Getty Images

Tigers will slightly change uniforms in 2018

24 Comments

I have long contended that the Tigers home uniform is the best uniform in baseball.

It has looked good for decades. It looks good on any body type. The whites seem brighter than any other team’s whites. The English D is perfection. The blue is the perfect shade of blue. A hair darker than navy, it seems, even if it’s called navy. Aside from one crazy “what in the hell were they thinking?” year in 1960, the Tigers have stuck with that look since 1934 (though the English D was in use as early as 1904). With apologies to the Yankees and the Dodgers, whose livery I have always loved, I believe it to be the best uniform in baseball history.

Which made me freak out for a second when I heard that they were messing with it for 2018. Then I read Anthony Fenech’s piece about it in the Detroit Free Press and I calmed down some, as it’s only a minor tweak. The biggest thing they’re doing is making the “D” on the jersey match the “D” on the cap.

Wait, you didn’t realize that they were two different Ds? Yep, they were. Look at the top of the letter on the cap and the jersey:

Getty Images

 

See how the D is flat on the jersey but pointy on the cap? Starting in 2018, the jersey will feature the pointy version too. Also: Miss you, Brad.

That change doesn’t bother me and shouldn’t bother most folks. Indeed, I doubt most folks even knew the Ds were different. More troubling to me is a change Fenech tweeted about a few minutes ago:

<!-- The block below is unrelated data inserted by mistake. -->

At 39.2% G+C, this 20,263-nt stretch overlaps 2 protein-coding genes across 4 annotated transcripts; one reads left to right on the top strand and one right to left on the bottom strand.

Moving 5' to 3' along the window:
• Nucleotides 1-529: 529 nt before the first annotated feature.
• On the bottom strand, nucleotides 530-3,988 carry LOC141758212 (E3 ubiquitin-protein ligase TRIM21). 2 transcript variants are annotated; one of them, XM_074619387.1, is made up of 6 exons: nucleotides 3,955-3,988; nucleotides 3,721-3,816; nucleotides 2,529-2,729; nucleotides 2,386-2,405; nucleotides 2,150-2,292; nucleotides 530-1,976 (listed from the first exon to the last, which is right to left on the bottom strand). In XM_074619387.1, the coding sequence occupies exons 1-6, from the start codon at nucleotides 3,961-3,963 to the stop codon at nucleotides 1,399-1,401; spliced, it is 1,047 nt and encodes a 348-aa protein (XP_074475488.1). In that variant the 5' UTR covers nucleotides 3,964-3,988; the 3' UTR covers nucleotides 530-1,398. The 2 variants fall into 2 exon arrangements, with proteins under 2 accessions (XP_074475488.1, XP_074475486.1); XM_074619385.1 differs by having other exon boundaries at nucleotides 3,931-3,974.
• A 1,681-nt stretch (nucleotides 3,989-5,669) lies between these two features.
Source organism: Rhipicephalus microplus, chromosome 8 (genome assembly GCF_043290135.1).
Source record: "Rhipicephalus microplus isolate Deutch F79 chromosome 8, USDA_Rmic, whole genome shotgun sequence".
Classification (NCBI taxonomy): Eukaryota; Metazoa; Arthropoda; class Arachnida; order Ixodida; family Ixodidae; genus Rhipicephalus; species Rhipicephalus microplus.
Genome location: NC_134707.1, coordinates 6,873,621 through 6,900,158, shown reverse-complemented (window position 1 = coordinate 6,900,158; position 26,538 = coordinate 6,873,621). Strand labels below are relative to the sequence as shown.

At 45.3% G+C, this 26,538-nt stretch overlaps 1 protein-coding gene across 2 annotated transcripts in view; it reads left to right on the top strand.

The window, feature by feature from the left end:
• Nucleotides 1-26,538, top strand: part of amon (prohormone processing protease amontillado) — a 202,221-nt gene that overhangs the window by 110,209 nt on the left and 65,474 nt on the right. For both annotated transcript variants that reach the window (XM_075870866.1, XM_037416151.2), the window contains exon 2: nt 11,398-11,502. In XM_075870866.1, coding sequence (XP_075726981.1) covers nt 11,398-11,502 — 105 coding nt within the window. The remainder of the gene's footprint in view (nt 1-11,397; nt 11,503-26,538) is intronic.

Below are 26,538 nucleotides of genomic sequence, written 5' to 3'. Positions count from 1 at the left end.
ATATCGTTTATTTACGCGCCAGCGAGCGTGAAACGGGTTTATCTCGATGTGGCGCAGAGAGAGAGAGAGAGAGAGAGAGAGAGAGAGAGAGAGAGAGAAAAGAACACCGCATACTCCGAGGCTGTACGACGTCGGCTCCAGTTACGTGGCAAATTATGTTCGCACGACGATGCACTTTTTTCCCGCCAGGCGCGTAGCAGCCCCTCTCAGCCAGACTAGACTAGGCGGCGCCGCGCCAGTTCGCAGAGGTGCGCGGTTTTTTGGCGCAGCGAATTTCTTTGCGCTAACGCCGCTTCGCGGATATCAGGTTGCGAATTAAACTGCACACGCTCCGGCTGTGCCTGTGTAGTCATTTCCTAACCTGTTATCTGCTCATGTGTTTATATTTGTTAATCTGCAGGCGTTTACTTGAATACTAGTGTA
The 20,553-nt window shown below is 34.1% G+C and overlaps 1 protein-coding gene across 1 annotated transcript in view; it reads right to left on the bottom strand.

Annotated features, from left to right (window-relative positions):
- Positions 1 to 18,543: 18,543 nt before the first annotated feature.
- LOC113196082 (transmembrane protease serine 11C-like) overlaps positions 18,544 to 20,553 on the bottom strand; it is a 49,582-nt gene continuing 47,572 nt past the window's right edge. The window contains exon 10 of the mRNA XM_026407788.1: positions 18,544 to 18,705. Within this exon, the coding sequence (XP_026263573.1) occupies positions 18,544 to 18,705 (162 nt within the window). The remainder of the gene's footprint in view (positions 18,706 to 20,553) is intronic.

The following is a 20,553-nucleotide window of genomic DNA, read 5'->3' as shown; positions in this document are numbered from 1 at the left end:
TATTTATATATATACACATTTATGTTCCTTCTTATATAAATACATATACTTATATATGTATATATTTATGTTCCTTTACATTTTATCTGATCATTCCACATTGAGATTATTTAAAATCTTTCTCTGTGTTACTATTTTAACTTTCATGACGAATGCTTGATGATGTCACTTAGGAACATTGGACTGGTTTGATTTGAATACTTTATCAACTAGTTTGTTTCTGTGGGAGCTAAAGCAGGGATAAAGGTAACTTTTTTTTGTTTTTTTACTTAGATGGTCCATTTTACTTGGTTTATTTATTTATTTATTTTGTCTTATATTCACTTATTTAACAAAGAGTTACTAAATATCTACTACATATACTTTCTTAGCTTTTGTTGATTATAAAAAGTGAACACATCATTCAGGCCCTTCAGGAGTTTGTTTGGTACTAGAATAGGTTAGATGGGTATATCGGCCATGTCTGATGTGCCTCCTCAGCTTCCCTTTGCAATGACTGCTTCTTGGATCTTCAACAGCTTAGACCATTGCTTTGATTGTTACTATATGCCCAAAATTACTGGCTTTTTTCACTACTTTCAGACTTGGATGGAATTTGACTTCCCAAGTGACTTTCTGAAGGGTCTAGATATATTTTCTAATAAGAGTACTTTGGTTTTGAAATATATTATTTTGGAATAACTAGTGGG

This one bugs me. As a bald guy, I wear a lot of caps — at the moment I am rotating Tigers, Dodgers, Braves, Padres and a Columbus Clippers model — but I go back to the Tigers cap a lot because the smaller logo just looks classier somehow. Tastefully understated. Most other cap logos look oversized to me in comparison. I guess the Tigers want to look like the Rangers or whoever now. Blah.

I dunno. If I were them I’d leave the caps alone and focus on increasing the size of the names on the back of the jerseys. God knows fans are going to have a hard time identifying Tigers players next season as it is.

Clayton Kershaw struggles with control, walks six Marlins

John McCoy/Getty Images
Leave a comment

Dodgers ace Clayton Kershaw entered Wednesday night’s start against the Marlins without having issued a walk in his previous three starts. In fact, his last walk came on April 3 when he issued a free pass to Paul Goldschmidt with the bases empty and two outs in the bottom of the first inning. All told, Kershaw was on a streak of 26 walk-less innings before he took the mound at home to take on the Marlins.

Kershaw started off Wednesday in character, striking out the side in the first inning. He issued a walk in a tough second inning, but escaped without allowing a run. Kershaw walked two more in the third and again danced out of danger. In the fourth, Kershaw walked Lewis Brinson to load the bases with no outs and — you guessed it — didn’t end up allowing a run. His errant control finally came back to bite him in the fifth when Kershaw issued back-to-back two-out walks, then served up a three-run home run to Miguel Rojas down the left field line. His night was done when he completed the inning. Five innings, three runs, five hits, six walks, seven strikeouts, 112 pitches.

The six walks Kershaw issued over five innings marked his first six-walk outing since April 7, 2010 when he issued six free passes to the Pirates in 4 2/3 innings. The only other time he walked as many was on August 3, 2009 against the Brewers in a four-plus inning outing. Kershaw hasn’t even walked five batters in an outing recently — the last time was September 23, 2012 against the Reds.